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AGNI Missiles: India's Long Range Nuclear Ballistic Missiles

Updated on June 16, 2017

Agni Missile History

Envisaged and implemented by former President of India, Dr Abdul Kalam and his eminent team of scientists, the Agni series of nuclear capable Ballistic missiles was developed under the Integrated Guided Missile Development Program(IGMDP) In 1991, after the successful testing of Solid Propelled AGNI - 1, the AGNI missile program was separated from the IGMDP in lieu of realizing its strategic importance as a pillar to Indian defense programs.

As of dec 2014,Indian Armed forces has inducted three variants of the AGNI family and three more variants are in either different stages of development or testing. AGNI IV,has completed all its trials successfully as of January 2014,and according to armed sources will be inducted soon into the Army.

AGNI V missiles, an ICBM(Inter continental Ballistic Missile) with a range of 5500-5800 km are undergoing intense testing trials,last one conducted on September 15,2013 from Wheeler Island at Odisha coast.

AGNI VI, an ICBM with high end technologies like Multiple Independently Target able Re-entry Warheads as well as Maneuverable Reentry Vehicle (MaRV) is under the development phase at DRDO; the nations pioneer defense agency.

AGNI V at Republic Day Parade

Missile Categories

In order to get a grip of categorization of different classes of AGNI missile family, it's imperative to have some knowledge about the different class of Ballistic missiles currently operating in the current defense universe.

BALLISTIC MISSILE : Any missile who's lion share of trajectory is guided by the laws of classical mechanics, i.e the section of mechanics which deals with projectiles, flight path etc. A Ballistic missile is only guided briefly using electronic controls and spends most of its trajectory uncontrolled, governed only by gravitational forces, air resistance, and other atmospheric phenomenon.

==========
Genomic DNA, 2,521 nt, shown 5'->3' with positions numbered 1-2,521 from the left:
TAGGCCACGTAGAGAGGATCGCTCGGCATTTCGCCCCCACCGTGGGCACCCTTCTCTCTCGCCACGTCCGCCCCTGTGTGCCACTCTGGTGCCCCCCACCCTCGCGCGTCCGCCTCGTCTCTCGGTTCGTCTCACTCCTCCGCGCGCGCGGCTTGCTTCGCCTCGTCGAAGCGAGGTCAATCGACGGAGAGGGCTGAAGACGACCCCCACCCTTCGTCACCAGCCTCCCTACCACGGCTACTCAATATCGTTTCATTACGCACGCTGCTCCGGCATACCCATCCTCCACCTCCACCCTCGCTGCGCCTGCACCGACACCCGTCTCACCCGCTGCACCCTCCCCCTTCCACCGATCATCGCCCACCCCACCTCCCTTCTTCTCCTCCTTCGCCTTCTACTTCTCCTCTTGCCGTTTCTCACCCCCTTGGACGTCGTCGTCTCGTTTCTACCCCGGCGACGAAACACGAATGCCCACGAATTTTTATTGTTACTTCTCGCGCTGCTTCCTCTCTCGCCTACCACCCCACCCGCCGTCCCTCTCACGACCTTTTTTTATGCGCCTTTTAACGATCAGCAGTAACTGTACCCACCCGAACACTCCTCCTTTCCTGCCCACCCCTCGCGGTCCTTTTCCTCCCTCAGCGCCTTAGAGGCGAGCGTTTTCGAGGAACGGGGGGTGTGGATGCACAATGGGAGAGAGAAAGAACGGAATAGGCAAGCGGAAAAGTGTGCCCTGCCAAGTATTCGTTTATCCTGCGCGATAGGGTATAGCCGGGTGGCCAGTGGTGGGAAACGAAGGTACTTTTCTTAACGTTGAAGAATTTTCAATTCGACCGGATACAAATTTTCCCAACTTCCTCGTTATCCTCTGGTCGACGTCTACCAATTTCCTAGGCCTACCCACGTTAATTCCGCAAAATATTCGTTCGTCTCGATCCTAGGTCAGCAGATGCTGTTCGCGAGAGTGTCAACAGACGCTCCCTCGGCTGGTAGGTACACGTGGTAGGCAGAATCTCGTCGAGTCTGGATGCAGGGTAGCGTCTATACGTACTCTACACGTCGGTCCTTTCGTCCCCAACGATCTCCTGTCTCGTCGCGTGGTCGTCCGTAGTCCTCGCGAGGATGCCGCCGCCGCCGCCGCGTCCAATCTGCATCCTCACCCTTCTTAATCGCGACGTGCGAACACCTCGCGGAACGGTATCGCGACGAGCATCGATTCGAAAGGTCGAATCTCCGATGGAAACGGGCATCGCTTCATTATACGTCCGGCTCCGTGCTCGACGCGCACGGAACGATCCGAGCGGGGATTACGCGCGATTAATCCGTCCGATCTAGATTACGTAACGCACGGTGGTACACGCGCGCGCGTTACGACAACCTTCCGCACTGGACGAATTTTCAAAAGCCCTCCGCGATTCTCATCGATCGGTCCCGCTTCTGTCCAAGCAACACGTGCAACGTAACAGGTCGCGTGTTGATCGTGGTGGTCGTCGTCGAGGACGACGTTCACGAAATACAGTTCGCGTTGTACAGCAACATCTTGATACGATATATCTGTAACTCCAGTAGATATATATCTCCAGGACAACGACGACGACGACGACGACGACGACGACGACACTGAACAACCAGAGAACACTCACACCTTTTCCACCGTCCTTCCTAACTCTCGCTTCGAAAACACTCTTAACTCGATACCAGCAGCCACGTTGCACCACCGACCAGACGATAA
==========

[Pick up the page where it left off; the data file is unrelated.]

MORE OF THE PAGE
Ballistic Missile being the daddy of all killing missiles are further classified according to their ranges, they are:

  • Short range Ballistic missile : Range less than 1000 kms ;Eg :- Prithvi.
  • Medium range Ballistic missile : Range Between 1000 kms - 3500 kms ;Eg :- Agni 1
  • Intermediate range Ballistic missile : Range between 3500 kms - 5000 kms;Eg :- Agni 4
  • Intercontinental Ballistic missile : Range greater than 5500 kms ;Eg :- Agni 5

Missiles with range less than 300 km can be further classified into Tactical Ballistic missile and Battlefield Ballistic missile.

Indian Ballistic Missile System

Source

AGNI 1 (Short Range Ballistic Missile)

First test fired at 1989 at the interim range in Chandigarh, Agni 1 is a medium range rail, road mobile ballistic missile with solid propellant as fuel.The need for Agni 1 was felt at the Kargil War, when India was in dire need of medium range ballistic missiles capable of carrying conventional payloads.

Though Agni 1 has a less range than Agni 2, it is contrived to carry heavier payloads than its sister, Agni 2. Agni 1 is revered for its accuracy as with an circular error probability (CEP) of just 25m.

Agni 1 was inducted into the Strategic Forces Command (SFC) of the Indian army and has been in persistent production since. With enough power carry a 1000 tonne nuclear warhead to about 700 km - 1250 km, Agni 1 acts as a robust deterrent to Pakistan army advances. It is found that, if payload is reduced, Agni 1 can travel more than 1500 km.

  • Length : 15 m
  • Diameter : 1.3 m
  • Weight : 12000 kg
  • Propulsion : Single stage with solid fuel
  • Range : 700 - 1250 km

AGNI II (Medium Range Ballistic Missile)

Inducted into the India army after a successful test launch at 17th may 2010, Agni 2 is a railroad mobile medium range Ballistic Missile which enables India to strike targets with in all of Pakistan but not all of mainland China.

The first two tests of the missile,conducted on April 1999 and January 2001, respectively from a rail carrier and a road mobile TEL vehicle, proved India's demand that the missile could ramble up to a distance of 2000 - 2100 kms. The present production capacity of Agni 2 missiles is said to be 10-12 missiles per year. Each units costs approximately about $5,635,000 (35 crores Indian rupees).

Agni 2 consists of two stages of propulsion,both using solid propellents as fuel. Unlike western missiles which use re-entry vehicles(RV) based on purely ballistic technology, Agni 2 incorporates control and navigation until the target strike, thus making the CEP (circular error probability) of just 40m.

Contrived to carry a 100kg payload to a distance of 3000 km,theoretically,the Agni 2 is a necessary backbone to the Indian armed forces who constantly gets agitated by their not so friendly neighbors.

  • Length : .21 m
  • Diameter : 1.30 m
  • Weight : 15000 kg
  • Propulsion : two and a half stage solid propulsion
  • Range : 2000 - 3000 kms

AGNI II in Republic Day Parade 2004

Source

AGNI III (Intermediate Range Ballistic Missile)

Contrived and developed by Advanced Systems Laboratory (ASL), Agni III is a solid propellant fueled(like its predecessor Agni II) nuclear capable two stage intermediate range ballistic missile.